NFC Ukuleles Baritone - REVIEW

23 Feb 2020

NFC Ukuleles Baritone - REVIEW

It's fair to say that Got A Ukulele has featured instruments from all corners of the globe. But perhaps one of the more unusual locations is Nicaragua. And I suppose it's then even more unusual to find myself reviewing a second yet different brand from that country. This is a Baritone ukulele built by NFC Ukuleles.

NFC Baritone Ukulele

NFC are a new brand of hand made ukuleles built by Nestor Fuentes Castillo in Masaya, near Managua in Nicaragua. He was trained in building by another Nicaraguan by the name of Carlos Ivan Conto, and also explains that as well as coming from a family of musicians, his grandfather also built guitars. So instruments are kind of in his blood and a couple of years ago he stared making his NFC ukuleles. If you sense a familiarity with this one, it's because a good proportion of (but not all) NFC ukuleles employ the striking native Cocobolo wood in their construction. That is not to say they should be confused with Cocobolo brand ukuleles who are also from Nicaragua - they are not the same people. Just the same wood!

NFC Baritone Ukulele body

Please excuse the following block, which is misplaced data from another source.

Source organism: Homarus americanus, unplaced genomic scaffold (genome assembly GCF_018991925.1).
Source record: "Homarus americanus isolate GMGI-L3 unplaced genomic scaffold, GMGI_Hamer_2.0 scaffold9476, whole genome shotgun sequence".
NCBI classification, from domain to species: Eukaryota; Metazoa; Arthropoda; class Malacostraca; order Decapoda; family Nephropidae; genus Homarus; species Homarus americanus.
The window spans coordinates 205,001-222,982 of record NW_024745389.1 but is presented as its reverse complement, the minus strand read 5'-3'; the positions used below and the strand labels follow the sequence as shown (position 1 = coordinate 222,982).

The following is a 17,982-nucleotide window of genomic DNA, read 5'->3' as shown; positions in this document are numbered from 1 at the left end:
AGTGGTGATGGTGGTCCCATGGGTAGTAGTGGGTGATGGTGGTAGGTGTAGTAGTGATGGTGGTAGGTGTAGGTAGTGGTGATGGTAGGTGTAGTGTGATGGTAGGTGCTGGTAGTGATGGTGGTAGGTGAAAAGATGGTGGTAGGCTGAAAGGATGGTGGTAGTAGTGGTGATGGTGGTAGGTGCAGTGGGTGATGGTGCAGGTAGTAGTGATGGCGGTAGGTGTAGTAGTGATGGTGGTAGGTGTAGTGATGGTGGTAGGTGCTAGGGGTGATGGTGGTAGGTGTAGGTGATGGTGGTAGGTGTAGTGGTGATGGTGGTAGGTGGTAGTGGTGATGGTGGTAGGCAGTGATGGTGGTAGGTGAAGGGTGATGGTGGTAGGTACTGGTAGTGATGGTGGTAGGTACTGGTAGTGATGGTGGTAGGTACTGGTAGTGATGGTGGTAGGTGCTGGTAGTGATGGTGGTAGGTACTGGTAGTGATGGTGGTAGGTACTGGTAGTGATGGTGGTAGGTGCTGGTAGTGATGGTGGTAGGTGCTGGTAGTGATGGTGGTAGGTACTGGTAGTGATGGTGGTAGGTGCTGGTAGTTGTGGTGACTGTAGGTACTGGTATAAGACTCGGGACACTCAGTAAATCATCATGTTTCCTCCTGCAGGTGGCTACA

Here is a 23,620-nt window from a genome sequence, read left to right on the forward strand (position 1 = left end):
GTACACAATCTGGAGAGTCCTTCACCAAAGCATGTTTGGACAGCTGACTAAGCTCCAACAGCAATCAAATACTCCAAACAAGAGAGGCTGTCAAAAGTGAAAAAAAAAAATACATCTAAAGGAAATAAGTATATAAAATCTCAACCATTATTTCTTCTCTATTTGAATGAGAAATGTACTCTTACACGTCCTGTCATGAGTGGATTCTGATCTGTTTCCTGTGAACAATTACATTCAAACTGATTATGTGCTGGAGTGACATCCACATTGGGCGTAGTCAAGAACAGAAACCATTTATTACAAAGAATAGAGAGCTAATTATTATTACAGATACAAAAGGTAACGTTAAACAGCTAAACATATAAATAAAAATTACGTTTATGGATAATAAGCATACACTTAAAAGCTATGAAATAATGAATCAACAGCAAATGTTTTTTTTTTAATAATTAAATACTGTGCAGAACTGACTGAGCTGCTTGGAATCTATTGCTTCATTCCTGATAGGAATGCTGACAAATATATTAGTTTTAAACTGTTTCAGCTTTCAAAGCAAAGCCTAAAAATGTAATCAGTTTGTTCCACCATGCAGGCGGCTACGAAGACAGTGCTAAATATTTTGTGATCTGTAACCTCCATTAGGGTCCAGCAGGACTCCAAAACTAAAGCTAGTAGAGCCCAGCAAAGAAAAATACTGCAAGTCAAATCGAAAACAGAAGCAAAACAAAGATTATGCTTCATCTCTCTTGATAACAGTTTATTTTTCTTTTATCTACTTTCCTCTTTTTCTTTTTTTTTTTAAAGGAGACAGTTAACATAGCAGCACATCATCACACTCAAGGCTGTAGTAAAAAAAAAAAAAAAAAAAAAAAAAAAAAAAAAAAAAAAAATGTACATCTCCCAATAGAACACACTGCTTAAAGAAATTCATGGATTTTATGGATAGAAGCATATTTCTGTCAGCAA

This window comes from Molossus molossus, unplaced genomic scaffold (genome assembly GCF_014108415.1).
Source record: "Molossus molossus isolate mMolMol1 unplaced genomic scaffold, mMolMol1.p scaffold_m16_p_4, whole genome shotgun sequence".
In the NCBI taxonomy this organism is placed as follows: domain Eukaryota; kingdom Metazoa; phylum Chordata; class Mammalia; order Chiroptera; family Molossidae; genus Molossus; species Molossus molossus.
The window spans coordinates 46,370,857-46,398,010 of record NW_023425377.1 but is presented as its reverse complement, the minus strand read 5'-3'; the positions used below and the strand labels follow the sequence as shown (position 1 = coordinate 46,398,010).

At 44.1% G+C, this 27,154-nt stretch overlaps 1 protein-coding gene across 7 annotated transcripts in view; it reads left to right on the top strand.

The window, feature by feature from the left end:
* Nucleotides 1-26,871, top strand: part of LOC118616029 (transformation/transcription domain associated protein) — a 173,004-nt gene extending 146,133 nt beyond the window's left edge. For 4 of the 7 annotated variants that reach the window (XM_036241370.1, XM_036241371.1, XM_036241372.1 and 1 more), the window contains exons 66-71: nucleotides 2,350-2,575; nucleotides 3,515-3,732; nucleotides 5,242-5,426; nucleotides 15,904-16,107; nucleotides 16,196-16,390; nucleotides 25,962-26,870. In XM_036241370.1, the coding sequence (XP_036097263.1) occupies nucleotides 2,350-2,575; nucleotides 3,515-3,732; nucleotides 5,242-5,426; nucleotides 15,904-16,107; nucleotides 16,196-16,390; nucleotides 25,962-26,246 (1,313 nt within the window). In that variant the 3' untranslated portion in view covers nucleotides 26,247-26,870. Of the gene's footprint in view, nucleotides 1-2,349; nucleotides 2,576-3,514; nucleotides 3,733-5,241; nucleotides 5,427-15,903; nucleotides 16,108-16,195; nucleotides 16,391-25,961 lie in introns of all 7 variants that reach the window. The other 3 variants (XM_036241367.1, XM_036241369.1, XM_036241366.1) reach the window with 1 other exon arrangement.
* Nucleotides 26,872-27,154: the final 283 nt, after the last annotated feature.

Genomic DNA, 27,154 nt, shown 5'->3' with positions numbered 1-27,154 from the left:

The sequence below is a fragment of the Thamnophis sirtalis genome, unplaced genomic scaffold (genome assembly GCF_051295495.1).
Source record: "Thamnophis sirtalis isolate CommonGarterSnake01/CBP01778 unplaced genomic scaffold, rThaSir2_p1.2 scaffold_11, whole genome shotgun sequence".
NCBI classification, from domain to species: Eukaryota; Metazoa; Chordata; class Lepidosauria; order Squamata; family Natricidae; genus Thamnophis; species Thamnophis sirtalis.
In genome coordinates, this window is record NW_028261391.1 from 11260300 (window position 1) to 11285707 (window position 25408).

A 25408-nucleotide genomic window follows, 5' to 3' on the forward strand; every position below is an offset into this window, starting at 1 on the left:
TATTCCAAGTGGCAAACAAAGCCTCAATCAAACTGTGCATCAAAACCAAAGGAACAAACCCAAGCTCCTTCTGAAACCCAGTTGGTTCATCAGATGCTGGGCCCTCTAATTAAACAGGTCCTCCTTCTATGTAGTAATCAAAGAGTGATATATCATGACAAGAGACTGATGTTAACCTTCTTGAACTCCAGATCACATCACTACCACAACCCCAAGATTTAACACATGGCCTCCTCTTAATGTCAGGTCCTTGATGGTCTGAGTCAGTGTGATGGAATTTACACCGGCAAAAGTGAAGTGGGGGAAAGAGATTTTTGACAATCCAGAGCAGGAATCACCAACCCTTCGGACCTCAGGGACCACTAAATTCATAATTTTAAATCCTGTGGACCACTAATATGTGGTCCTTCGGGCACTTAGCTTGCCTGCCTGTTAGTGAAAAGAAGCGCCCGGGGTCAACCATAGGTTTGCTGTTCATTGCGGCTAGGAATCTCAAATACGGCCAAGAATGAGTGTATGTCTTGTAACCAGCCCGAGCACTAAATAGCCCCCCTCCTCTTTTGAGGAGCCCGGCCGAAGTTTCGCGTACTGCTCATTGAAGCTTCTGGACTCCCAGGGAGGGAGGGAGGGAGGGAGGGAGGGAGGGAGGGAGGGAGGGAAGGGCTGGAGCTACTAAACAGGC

And this one is made from all solid Cocobolo in the body and several other parts too. It's a double bout baritone shape with an attractive curved base and sloping shoulders that adds to the character. It's a stunningly striking wood with deep reds, browns, oranges swirling against the paler, creamy coloured sapwood. It's certainly a head turner. It's two pieces each for the top, back and sides, with the sides employing plainer pieces of cocobolo. It's the top and back though which are the main event. I will say though, as I have seen with several instruments made from this wood, the bookmatching is not done in a perfect mirror. So here you get more of the sapwood on one side when looking at the top and the back. Some instruments made from this, including those from the Cocobolo brand have not really been bookmatched at all, so this one is better in that regard, yet.. still not perfect. It sets my OCD alarm off, but still.. many won't mind it. To be fair, it may actually be a feature of the huge grain variance that runs through a piece of cocobolo. Still, I have to mention it. You will also notice that the video shows the ukulele off to be a touch darker, but that is in artificial light. The pictures here are taken in full sunlight and the wood tends to really glow then! It's quite stunning.